Spring’s been a bit slow getting out of the gate, especially compared to last year, but now it looks like it’s been left by the wayside and summer is pushing its way through. Either way, it’s great weather for planting, and that’s what we’ve been up to out on the farm this week.
The life of the veggies destined for your dinner plate begin with a just a tiny little seed. You can check out this blog post from last Spring to learn more about our seed sourcing choices. Not only do we start all our veggies here from seeds, but we sow them into flats in our greenhouses, then when they are ready, about 6-8 weeks later, we transplant them into the fields.
Why do we transplant almost everything, even sweet peas, sweet corn, beets and green beans? By starting the seed in an organic soil mix in flats in the warm cozy greenhouse, nurturing them with heat and steady water, we are guaranteed almost perfect germination. Putting out healthy strong transplants means they are less susceptible to insect damage and fluctuations in weather, at least during those crucial early stages in the life cycle of the plant
A field of just tranplanted cabbage seedlings.
Starting enough veggies from seed to fill over 30 acres of farm land means lots and lots and lots of weekly seeding, and as you can probably imagine, we need lots of space for those seedlings. This season we officially outgrew our first heated greenhouse that was constructed seven years ago, when we were a much smaller farm. So this winter we converted a second greenhouse by adding a heating system, fans, and lots of benches.
Our unflappable crew member, Brian Smyth, manages our propagation greenhouse- every week he consults the planting chart and gets busy filling flats with soil and seed. The seeding is all done by hand, but most of the time he has the help of an amazing (though loud) time saving tool- a vacuum seeder. In addition, at least twice a day Brian’s in and out of the propagation greenhouses watering the seedlings. Our grafted tomatoes in particular require special attention- frequent light misting as their cuts heal and they begin their journey in the next week toward being transplanted into our unheated tunnels. Click here to read a more detailed blog post on tomato grafting from 2011.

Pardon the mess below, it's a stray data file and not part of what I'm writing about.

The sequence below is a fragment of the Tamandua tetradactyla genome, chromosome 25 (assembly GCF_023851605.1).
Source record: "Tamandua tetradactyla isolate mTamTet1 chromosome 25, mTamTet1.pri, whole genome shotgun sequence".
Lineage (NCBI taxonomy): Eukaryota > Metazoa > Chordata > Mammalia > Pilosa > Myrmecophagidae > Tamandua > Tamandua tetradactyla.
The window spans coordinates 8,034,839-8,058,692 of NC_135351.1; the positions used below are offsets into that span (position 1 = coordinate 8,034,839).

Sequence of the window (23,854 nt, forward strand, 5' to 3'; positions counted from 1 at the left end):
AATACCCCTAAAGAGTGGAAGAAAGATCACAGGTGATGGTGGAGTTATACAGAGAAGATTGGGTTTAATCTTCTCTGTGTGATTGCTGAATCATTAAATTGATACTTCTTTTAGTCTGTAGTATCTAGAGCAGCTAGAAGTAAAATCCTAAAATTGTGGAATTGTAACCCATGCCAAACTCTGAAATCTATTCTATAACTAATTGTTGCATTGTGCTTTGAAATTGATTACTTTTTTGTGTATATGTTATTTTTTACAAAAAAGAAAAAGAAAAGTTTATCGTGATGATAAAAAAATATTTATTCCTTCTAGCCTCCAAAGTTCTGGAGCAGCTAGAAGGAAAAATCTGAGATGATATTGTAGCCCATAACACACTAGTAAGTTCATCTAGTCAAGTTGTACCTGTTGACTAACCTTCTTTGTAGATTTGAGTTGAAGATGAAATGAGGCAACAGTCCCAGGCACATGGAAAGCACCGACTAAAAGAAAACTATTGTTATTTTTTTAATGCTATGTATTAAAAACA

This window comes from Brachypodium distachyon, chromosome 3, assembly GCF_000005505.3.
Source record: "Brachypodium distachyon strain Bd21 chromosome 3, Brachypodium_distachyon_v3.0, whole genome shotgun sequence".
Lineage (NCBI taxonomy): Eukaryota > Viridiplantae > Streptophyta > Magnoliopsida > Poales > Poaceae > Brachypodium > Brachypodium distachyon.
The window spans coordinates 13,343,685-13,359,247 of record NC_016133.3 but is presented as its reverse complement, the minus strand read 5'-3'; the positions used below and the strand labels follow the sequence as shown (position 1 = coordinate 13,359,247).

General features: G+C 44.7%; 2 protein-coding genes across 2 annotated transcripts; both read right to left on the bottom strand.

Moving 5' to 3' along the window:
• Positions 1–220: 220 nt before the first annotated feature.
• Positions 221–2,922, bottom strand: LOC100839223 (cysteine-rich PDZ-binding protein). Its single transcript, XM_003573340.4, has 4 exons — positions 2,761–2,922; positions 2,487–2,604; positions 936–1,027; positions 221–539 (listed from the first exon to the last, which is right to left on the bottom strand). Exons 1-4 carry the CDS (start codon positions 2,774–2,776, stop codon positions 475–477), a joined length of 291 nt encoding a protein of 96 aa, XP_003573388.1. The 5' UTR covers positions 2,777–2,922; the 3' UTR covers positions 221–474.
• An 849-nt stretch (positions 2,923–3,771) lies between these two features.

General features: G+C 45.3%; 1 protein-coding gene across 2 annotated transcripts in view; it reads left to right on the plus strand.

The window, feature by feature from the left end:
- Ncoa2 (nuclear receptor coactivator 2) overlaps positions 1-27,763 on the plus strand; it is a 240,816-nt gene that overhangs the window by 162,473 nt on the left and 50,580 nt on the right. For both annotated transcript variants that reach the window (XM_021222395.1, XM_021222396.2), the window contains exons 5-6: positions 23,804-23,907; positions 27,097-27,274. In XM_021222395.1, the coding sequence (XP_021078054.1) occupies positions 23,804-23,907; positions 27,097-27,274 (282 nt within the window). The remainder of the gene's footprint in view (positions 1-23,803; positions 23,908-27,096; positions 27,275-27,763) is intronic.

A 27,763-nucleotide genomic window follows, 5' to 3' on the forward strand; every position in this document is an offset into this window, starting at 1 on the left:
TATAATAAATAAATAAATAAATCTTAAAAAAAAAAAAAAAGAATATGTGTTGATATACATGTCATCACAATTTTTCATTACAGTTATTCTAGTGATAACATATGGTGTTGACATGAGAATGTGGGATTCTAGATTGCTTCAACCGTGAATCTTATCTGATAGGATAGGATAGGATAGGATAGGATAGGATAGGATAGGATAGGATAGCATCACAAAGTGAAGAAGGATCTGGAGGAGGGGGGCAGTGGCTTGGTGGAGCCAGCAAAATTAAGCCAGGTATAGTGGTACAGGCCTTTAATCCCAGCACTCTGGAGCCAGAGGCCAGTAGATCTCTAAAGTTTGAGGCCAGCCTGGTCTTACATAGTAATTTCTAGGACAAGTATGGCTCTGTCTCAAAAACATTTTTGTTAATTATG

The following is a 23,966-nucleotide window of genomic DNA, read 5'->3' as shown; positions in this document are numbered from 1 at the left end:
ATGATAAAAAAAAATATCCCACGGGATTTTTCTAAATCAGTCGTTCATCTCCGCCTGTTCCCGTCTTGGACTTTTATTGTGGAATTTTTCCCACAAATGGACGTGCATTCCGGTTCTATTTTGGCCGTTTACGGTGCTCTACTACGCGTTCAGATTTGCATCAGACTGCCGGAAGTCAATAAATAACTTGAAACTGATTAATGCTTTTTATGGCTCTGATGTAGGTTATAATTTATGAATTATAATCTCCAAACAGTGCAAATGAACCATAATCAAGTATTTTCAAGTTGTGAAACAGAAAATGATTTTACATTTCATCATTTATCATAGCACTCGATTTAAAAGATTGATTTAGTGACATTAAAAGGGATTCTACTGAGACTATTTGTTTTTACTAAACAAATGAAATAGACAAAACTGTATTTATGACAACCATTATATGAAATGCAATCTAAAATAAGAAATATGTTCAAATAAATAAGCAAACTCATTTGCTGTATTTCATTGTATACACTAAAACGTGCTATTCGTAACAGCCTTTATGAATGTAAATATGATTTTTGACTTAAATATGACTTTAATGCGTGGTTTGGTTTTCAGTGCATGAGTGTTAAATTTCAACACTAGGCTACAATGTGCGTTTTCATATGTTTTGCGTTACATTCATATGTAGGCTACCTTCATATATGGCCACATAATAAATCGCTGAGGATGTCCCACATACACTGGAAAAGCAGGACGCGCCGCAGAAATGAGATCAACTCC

Tomato graft healing chamber; Sam grafting tomatoes
After our transplants become rootbound, they head to a cold frame to be “hardened off”- here they are exposed to a bit of wind, colder weather, and less frequent watering, but they are still protected a bit. This is the transition phase before they are singled out and set into the harsh life out in the field, where they will remain until harvest.
So what got planted this hot busy week? Into the ground went thousands of transplants: tuscan and red russian kale, chinese cabbage, red cabbage and green cabbage, sugar snap peas, broccoli raab, spinach, swiss chard, tatsoi, bok choy and head lettuce. Sometimes, but rarely, we skip the transplant phase entirely and seed directly into the ground in the field. Our old faithful red tractor, the CUB, came out of its winter slumber, and driven by Farmer Tricia, sowed carrots, spring radishes and hakurei turnips.
Thousands of small onion sets were planted by hand for early spring onions. Ten varieties of potato seed- 2,900 pounds total- were prepped, planted and hilled.
Prepping potato seed for planting; Planting potatoes that will be hilled.
This season’s apprentices started April 1st and dove right into the action. After a day in the office of orientation, Food Safety training, and then a Tractor Safety class (“scare ’em safe”, that’s our motto!), they were eager to get their hands, and clothes, dirty on the farm. I must admit, I’m feeling especially great about this season’s crew- they are one enthusiastic, hardworking, awesome bunch of folks. You’ll learn more about them all in our upcoming crew profiles, but rest assured, there are already plenty of smiles (and sore muscles) behind your food, and this is just the beginning!
Photos and text by Tricia Borneman, Blooming Glen farmer and co-owner. Additional photos by farm apprentice Rebecca Metcalf and Farmer Tom.